What is the Canadian Mortgage Charter?
The Fall Economic Statement from the federal government focused extensively on Canada's housing situation. Rather than solely addressing the demand for homeownership, most of the new spending aims to tackle the pressing need for adequate and affordable shelter. However, there's a particular item that seems tailored to grab the attention of most homebuyers.
The Canadian Mortgage Charter aims to strengthen Ottawa's expectations regarding how federally regulated financial institutions should handle vulnerable borrowers.
It includes provisions such as:
- Allowing temporary extensions of amortization periods for at-risk mortgage holders
- Waiving fees and costs that “would have otherwise been changed for relief measures.”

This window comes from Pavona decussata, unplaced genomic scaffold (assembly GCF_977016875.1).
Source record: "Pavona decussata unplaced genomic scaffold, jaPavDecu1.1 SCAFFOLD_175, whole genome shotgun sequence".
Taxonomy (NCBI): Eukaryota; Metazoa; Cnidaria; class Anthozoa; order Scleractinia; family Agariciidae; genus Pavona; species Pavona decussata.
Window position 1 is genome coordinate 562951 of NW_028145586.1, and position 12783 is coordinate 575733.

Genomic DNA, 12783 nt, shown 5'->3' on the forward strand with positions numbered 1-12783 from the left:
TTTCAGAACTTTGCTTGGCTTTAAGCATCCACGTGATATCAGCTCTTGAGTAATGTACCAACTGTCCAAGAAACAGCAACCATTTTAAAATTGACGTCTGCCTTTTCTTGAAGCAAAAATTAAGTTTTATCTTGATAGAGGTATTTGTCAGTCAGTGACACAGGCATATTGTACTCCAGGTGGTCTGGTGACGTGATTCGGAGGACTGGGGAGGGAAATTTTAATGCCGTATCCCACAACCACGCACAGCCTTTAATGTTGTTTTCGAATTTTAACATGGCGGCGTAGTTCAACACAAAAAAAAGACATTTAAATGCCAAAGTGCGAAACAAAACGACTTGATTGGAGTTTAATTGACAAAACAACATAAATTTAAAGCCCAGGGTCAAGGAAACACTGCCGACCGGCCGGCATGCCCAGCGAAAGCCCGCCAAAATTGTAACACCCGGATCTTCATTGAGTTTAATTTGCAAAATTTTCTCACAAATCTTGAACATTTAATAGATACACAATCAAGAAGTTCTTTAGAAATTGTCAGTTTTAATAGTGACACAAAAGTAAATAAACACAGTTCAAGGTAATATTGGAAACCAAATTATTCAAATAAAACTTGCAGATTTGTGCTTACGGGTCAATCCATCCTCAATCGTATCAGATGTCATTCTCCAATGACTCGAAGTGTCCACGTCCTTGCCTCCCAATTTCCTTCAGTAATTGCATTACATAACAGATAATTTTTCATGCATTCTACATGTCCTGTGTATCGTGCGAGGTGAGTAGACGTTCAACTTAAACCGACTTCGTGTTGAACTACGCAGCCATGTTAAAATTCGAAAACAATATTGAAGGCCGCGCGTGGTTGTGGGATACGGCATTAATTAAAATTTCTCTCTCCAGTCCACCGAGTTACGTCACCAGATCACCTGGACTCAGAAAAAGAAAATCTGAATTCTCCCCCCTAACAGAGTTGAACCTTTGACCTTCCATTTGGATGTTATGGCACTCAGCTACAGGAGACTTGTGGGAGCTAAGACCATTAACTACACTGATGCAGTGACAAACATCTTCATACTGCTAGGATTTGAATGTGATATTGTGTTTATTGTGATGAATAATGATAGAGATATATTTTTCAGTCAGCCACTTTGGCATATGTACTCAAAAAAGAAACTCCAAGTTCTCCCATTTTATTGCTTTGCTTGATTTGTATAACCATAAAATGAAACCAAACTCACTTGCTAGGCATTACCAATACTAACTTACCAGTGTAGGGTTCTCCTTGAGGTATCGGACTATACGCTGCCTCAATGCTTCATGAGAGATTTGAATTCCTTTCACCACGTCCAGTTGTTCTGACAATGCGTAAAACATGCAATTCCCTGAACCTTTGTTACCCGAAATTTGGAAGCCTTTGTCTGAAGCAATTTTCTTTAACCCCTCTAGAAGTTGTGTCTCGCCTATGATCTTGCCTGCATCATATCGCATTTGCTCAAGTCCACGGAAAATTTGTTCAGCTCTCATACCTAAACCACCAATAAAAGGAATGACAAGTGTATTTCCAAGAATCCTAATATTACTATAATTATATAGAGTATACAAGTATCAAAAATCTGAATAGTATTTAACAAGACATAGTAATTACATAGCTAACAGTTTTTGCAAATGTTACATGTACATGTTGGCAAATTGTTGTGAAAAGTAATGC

- Exempting insured mortgage holders from re-qualifying under the stress test during lender switches at mortgage renewal.
Other requirements involve:
- Financial institutions contacting homeowners 4 to 6 months ahead of mortgage renewal to make them aware of their options.
- Granting at-risk homeowners the ability to make lump sum payments without prepayment penalties, and avoiding interest on interest by waiving charges in cases where relief measures result in payments not covering interest.
While these measures have generally received a positive reception, it's worth noting that most of them are already outlined in guidelines from the Financial Consumer Agency of Canada. They aren't legally binding, and there are currently no plans to enshrine them in legislation.
Recent surveys indicate that a significant percentage of homeowners facing mortgage renewals, ranging from 35% to nearly 90%, express concerns about potential increases in payments.
Including the Charter in the Fall Economic Statement seems to be a proactive move to reassure the growing number of homeowners worried about mortgage renewals amid the current high-interest rate environment.
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